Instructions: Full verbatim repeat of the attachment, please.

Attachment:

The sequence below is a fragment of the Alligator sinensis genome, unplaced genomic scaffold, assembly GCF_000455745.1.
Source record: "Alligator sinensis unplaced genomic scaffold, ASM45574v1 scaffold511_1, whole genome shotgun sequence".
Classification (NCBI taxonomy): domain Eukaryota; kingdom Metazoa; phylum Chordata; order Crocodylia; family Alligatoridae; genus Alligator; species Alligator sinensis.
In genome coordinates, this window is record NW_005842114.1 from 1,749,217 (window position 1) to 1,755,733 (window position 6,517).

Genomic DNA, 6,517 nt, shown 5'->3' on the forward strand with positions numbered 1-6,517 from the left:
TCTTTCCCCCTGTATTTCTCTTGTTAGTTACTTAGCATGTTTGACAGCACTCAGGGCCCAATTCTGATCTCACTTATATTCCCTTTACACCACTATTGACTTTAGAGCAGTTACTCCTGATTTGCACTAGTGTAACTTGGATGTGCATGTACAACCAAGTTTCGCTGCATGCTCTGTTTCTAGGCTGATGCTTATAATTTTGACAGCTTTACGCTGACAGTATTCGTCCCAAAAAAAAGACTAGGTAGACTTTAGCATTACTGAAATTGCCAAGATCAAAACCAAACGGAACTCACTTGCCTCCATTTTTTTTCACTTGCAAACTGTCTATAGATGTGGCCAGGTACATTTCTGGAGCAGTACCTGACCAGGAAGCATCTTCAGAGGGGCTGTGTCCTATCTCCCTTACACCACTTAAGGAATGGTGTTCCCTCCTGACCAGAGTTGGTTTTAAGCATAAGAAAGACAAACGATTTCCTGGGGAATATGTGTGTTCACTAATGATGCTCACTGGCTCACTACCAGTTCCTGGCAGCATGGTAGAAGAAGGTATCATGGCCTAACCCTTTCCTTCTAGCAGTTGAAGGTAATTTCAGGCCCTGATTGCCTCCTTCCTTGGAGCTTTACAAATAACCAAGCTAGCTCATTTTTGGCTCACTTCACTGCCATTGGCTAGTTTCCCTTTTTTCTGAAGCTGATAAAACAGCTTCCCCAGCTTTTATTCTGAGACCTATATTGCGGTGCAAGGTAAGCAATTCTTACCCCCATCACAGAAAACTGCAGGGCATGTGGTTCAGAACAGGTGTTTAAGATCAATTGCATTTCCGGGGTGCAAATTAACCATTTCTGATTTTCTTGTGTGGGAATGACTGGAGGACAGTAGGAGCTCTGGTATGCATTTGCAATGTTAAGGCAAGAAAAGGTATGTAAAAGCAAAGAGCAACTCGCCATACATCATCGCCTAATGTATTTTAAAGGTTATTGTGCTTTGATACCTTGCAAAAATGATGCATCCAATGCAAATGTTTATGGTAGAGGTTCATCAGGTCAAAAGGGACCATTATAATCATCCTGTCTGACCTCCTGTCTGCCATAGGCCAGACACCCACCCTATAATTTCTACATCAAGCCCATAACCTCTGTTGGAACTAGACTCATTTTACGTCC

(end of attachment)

The sequence below is a fragment of the Alligator sinensis genome, unplaced genomic scaffold, assembly GCF_000455745.1.
Source record: "Alligator sinensis unplaced genomic scaffold, ASM45574v1 scaffold511_1, whole genome shotgun sequence".
Classification (NCBI taxonomy): domain Eukaryota; kingdom Metazoa; phylum Chordata; order Crocodylia; family Alligatoridae; genus Alligator; species Alligator sinensis.
In genome coordinates, this window is record NW_005842114.1 from 1,749,217 (window position 1) to 1,755,733 (window position 6,517).

Genomic DNA, 6,517 nt, shown 5'->3' on the forward strand with positions numbered 1-6,517 from the left:
TCTTTCCCCCTGTATTTCTCTTGTTAGTTACTTAGCATGTTTGACAGCACTCAGGGCCCAATTCTGATCTCACTTATATTCCCTTTACACCACTATTGACTTTAGAGCAGTTACTCCTGATTTGCACTAGTGTAACTTGGATGTGCATGTACAACCAAGTTTCGCTGCATGCTCTGTTTCTAGGCTGATGCTTATAATTTTGACAGCTTTACGCTGACAGTATTCGTCCCAAAAAAAAGACTAGGTAGACTTTAGCATTACTGAAATTGCCAAGATCAAAACCAAACGGAACTCACTTGCCTCCATTTTTTTTCACTTGCAAACTGTCTATAGATGTGGCCAGGTACATTTCTGGAGCAGTACCTGACCAGGAAGCATCTTCAGAGGGGCTGTGTCCTATCTCCCTTACACCACTTAAGGAATGGTGTTCCCTCCTGACCAGAGTTGGTTTTAAGCATAAGAAAGACAAACGATTTCCTGGGGAATATGTGTGTTCACTAATGATGCTCACTGGCTCACTACCAGTTCCTGGCAGCATGGTAGAAGAAGGTATCATGGCCTAACCCTTTCCTTCTAGCAGTTGAAGGTAATTTCAGGCCCTGATTGCCTCCTTCCTTGGAGCTTTACAAATAACCAAGCTAGCTCATTTTTGGCTCACTTCACTGCCATTGGCTAGTTTCCCTTTTTTCTGAAGCTGATAAAACAGCTTCCCCAGCTTTTATTCTGAGACCTATATTGCGGTGCAAGGTAAGCAATTCTTACCCCCATCACAGAAAACTGCAGGGCATGTGGTTCAGAACAGGTGTTTAAGATCAATTGCATTTCCGGGGTGCAAATTAACCATTTCTGATTTTCTTGTGTGGGAATGACTGGAGGACAGTAGGAGCTCTGGTATGCATTTGCAATGTTAAGGCAAGAAAAGGTATGTAAAAGCAAAGAGCAACTCGCCATACATCATCGCCTAATGTATTTTAAAGGTTATTGTGCTTTGATACCTTGCAAAAATGATGCATCCAATGCAAATGTTTATGGTAGAGGTTCATCAGGTCAAAAGGGACCATTATAATCATCCTGTCTGACCTCCTGTCTGCCATAGGCCAGACACCCACCCTATAATTTCTACATCAAGCCCATAACCTCTGTTGGAACTAGACTCATTTTACGTCC